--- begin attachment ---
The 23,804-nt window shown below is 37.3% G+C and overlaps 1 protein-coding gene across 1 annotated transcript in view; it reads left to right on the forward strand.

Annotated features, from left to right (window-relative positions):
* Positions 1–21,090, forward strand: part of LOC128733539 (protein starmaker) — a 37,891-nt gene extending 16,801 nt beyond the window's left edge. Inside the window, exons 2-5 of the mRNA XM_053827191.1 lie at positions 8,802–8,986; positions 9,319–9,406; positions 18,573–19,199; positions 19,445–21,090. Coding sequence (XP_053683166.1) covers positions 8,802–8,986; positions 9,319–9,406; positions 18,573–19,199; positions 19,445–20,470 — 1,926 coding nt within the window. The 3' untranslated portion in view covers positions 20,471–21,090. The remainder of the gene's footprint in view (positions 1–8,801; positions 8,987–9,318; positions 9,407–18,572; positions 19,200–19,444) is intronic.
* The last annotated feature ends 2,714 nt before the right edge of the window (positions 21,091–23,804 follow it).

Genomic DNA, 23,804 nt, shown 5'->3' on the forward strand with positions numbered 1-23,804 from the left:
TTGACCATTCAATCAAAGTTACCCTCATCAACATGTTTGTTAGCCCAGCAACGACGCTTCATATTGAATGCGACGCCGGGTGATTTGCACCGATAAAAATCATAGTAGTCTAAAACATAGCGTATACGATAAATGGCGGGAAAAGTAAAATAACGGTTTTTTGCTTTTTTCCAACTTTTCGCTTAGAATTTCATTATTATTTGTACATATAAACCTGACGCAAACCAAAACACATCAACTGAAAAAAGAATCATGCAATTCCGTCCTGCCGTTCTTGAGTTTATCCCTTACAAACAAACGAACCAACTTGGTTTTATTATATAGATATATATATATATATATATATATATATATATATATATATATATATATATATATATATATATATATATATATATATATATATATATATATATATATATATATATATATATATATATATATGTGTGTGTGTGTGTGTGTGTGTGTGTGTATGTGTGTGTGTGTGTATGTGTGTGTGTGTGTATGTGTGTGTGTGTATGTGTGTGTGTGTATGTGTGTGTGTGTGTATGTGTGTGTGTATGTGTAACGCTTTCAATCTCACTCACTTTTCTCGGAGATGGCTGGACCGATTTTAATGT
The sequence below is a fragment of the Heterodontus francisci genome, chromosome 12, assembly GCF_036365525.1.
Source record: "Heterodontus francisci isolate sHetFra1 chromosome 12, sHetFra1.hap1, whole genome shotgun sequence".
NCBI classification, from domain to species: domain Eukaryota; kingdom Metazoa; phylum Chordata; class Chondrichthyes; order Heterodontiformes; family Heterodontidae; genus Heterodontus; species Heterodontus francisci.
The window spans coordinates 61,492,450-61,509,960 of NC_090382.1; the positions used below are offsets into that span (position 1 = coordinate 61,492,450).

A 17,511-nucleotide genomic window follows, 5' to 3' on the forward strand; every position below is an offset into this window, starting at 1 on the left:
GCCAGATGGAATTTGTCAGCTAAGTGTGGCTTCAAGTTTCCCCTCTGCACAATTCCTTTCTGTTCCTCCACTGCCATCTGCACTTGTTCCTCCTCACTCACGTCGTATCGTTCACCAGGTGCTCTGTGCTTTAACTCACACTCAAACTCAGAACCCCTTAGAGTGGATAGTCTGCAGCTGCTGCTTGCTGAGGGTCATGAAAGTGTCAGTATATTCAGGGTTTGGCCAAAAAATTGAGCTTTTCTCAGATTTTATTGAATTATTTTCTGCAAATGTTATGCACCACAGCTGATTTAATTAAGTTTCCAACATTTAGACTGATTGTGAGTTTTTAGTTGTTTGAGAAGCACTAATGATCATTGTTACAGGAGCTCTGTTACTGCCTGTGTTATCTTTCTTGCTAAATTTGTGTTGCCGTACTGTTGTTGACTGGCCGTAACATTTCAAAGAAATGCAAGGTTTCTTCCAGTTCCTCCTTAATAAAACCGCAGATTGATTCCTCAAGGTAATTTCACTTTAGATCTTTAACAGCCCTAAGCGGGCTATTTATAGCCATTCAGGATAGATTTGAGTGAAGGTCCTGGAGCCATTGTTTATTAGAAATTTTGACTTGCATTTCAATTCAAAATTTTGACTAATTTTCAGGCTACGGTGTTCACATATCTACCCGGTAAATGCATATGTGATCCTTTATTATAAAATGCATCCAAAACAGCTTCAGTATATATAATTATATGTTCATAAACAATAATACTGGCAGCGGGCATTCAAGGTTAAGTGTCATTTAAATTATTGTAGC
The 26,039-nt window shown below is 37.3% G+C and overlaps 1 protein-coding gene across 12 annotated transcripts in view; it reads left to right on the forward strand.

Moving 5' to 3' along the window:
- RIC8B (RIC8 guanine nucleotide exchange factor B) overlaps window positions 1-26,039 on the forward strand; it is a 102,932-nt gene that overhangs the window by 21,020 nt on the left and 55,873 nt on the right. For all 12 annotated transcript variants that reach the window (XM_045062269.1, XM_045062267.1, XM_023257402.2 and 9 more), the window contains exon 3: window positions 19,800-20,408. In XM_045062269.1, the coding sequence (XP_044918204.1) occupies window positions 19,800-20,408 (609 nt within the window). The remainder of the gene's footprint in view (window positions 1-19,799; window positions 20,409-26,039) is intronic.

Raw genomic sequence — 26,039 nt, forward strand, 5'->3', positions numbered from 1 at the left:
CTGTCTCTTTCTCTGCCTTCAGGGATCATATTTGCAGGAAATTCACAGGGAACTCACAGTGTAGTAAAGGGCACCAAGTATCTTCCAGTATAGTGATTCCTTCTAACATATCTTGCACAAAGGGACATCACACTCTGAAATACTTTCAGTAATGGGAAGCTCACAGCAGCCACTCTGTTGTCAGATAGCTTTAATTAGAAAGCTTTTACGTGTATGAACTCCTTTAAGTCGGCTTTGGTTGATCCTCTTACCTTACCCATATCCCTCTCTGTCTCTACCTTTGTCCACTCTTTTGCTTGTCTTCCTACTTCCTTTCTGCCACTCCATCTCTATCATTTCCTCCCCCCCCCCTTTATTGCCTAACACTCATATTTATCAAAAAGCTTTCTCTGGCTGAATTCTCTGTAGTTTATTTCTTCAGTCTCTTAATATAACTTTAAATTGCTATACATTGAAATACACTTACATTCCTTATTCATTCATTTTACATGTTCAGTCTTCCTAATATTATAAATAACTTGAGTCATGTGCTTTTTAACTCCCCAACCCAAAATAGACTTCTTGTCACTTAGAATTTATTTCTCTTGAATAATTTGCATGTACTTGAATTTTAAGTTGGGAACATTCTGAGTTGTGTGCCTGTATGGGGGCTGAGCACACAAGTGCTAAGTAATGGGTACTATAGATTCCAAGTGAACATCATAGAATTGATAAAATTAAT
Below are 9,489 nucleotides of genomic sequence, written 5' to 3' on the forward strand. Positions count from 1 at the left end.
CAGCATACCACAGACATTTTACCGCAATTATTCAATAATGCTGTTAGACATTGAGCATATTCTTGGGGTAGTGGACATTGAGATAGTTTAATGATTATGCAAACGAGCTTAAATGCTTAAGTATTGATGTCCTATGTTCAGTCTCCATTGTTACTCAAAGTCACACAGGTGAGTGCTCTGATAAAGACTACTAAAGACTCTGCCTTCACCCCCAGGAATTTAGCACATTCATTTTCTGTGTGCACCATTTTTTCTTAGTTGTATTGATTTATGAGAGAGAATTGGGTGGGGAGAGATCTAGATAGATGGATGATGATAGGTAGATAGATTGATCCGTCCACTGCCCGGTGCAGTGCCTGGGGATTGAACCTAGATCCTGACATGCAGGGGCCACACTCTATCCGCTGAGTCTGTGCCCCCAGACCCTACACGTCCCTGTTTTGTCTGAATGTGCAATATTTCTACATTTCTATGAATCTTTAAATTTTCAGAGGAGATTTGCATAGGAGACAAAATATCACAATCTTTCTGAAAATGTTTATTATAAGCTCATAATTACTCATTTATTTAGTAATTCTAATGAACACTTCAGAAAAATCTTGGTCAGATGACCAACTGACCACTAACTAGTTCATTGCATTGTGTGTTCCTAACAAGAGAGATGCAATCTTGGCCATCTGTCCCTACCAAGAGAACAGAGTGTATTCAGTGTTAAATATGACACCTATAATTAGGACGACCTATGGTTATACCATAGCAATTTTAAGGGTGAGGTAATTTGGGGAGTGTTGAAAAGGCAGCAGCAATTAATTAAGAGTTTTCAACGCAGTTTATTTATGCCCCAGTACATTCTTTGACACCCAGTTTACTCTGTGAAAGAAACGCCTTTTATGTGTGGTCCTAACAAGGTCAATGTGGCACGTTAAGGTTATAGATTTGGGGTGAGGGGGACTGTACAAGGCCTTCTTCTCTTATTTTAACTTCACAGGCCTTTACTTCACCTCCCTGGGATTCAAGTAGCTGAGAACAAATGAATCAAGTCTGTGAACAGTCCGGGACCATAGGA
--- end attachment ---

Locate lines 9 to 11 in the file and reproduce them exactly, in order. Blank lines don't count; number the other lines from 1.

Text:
NCBI classification, from domain to species: domain Eukaryota; kingdom Metazoa; phylum Chordata; class Chondrichthyes; order Heterodontiformes; family Heterodontidae; genus Heterodontus; species Heterodontus francisci.
The window spans coordinates 61,492,450-61,509,960 of NC_090382.1; the positions used below are offsets into that span (position 1 = coordinate 61,492,450).

A 17,511-nucleotide genomic window follows, 5' to 3' on the forward strand; every position below is an offset into this window, starting at 1 on the left: